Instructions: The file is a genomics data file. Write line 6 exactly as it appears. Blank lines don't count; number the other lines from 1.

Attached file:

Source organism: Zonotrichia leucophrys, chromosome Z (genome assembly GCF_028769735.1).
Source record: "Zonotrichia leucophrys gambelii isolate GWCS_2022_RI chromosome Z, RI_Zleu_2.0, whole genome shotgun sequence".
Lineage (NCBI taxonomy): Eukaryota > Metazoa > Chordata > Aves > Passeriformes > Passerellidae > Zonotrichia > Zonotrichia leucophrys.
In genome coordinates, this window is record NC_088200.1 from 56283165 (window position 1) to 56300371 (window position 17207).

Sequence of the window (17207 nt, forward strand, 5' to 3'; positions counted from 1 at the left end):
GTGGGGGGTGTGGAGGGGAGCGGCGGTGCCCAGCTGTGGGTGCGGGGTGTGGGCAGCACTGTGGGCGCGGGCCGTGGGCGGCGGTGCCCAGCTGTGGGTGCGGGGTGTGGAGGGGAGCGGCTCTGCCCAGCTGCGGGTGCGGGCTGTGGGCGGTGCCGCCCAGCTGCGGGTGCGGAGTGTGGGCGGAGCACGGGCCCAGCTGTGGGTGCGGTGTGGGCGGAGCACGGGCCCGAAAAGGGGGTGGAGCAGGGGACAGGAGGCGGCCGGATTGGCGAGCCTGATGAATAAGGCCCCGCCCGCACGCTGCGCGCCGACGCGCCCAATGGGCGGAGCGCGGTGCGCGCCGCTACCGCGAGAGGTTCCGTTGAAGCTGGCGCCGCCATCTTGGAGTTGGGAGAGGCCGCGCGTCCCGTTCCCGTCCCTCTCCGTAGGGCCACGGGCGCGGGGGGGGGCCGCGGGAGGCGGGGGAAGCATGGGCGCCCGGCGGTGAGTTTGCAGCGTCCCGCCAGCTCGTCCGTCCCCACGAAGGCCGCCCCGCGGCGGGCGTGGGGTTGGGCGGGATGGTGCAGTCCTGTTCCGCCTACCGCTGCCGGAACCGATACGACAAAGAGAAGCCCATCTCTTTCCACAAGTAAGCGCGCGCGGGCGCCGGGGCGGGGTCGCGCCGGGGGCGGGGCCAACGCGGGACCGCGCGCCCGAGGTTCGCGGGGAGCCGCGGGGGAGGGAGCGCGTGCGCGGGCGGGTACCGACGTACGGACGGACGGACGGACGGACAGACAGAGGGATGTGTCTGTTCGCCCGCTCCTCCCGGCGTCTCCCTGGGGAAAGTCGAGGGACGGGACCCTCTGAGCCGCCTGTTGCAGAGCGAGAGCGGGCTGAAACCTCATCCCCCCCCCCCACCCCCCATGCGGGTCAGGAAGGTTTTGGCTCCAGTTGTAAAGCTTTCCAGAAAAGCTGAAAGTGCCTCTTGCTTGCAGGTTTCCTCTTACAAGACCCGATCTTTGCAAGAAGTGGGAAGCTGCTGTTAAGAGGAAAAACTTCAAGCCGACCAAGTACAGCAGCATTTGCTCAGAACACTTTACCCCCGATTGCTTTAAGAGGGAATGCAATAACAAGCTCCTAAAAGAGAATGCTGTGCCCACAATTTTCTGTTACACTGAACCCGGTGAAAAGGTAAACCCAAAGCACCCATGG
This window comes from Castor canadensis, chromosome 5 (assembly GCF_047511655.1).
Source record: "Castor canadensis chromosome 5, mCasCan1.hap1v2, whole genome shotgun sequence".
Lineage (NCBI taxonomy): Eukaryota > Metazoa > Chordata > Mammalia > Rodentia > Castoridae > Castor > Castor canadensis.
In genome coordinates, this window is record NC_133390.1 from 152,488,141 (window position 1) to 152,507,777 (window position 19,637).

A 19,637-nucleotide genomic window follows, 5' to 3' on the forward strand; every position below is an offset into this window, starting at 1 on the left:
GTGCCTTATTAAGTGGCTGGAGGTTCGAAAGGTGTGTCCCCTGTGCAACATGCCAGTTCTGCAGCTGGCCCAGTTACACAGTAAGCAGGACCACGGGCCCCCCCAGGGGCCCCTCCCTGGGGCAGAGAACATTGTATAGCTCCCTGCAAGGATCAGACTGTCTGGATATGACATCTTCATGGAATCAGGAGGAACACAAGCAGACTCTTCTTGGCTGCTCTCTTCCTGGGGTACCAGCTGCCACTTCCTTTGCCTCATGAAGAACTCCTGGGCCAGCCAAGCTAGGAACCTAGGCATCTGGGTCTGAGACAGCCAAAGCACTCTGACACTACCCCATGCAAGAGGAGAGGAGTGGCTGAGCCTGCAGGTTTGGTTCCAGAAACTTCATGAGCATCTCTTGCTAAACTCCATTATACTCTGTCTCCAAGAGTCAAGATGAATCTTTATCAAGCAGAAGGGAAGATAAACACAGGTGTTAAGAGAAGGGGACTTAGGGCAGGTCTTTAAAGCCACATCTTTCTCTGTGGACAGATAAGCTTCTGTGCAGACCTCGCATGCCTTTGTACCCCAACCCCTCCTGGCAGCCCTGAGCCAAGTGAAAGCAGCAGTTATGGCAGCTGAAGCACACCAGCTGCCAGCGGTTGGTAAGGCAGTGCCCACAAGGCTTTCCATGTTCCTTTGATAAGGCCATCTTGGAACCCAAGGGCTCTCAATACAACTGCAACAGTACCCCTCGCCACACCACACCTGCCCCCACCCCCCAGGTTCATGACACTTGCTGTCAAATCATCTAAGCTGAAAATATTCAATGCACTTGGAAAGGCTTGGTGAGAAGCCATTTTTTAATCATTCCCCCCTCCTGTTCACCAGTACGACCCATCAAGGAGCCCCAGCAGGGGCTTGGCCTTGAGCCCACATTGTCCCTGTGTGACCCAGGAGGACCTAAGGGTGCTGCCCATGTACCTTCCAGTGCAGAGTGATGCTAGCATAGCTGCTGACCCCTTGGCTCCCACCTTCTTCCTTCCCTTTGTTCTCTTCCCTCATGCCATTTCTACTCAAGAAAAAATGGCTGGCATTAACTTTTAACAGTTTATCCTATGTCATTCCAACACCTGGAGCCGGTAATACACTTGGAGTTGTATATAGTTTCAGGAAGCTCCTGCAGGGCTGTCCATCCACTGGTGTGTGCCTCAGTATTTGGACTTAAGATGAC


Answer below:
GTGGGGGGTGTGGAGGGGAGCGGCGGTGCCCAGCTGTGGGTGCGGGGTGTGGGCAGCACTGTGGGCGCGGGCCGTGGGCGGCGGTGCCCAGCTGTGGGTGCGGGGTGTGGAGGGGAGCGGCTCTGCCCAGCTGCGGGTGCGGGCTGTGGGCGGTGCCGCCCAGCTGCGGGTGCGGAGTGTGGGCGGAGCACGGGCCCAGCTGTGGGTGCGGTGTGGGCGGAGCACGGGCCCGAAAAGGGGGTGGAGCAGGGGACAGGAGGCGGCCGGATTGGCGAGCCTGATGAATAAGGCCCCGCCCGCACGCTGCGCGCCGACGCGCCCAATGGGCGGAGCGCGGTGCGCGCCGCTACCGCGAGAGGTTCCGTTGAAGCTGGCGCCGCCATCTTGGAGTTGGGAGAGGCCGCGCGTCCCGTTCCCGTCCCTCTCCGTAGGGCCACGGGCGCGGGGGGGGGCCGCGGGAGGCGGGGGAAGCATGGGCGCCCGGCGGTGAGTTTGCAGCGTCCCGCCAGCTCGTCCGTCCCCACGAAGGCCGCCCCGCGGCGGGCGTGGGGTTGGGCGGGATGGTGCAGTCCTGTTCCGCCTACCGCTGCCGGAACCGATACGACAAAGAGAAGCCCATCTCTTTCCACAAGTAAGCGCGCGCGGGCGCCGGGGCGGGGTCGCGCCGGGGGCGGGGCCAACGCGGGACCGCGCGCCCGAGGTTCGCGGGGAGCCGCGGGGGAGGGAGCGCGTGCGCGGGCGGGTACCGACGTACGGACGGACGGACGGACGGACAGACAGAGGGATGTGTCTGTTCGCCCGCTCCTCCCGGCGTCTCCCTGGGGAAAGTCGAGGGACGGGACCCTCTGAGCCGCCTGTTGCAGAGCGAGAGCGGGCTGAAACCTCATCCCCCCCCCCCACCCCCCATGCGGGTCAGGAAGGTTTTGGCTCCAGTTGTAAAGCTTTCCAGAAAAGCTGAAAGTGCCTCTTGCTTGCAGGTTTCCTCTTACAAGACCCGATCTTTGCAAGAAGTGGGAAGCTGCTGTTAAGAGGAAAAACTTCAAGCCGACCAAGTACAGCAGCATTTGCTCAGAACACTTTACCCCCGATTGCTTTAAGAGGGAATGCAATAACAAGCTCCTAAAAGAGAATGCTGTGCCCACAATTTTCTGTTACACTGAACCCGGTGAAAAGGTAAACCCAAAGCACCCATGG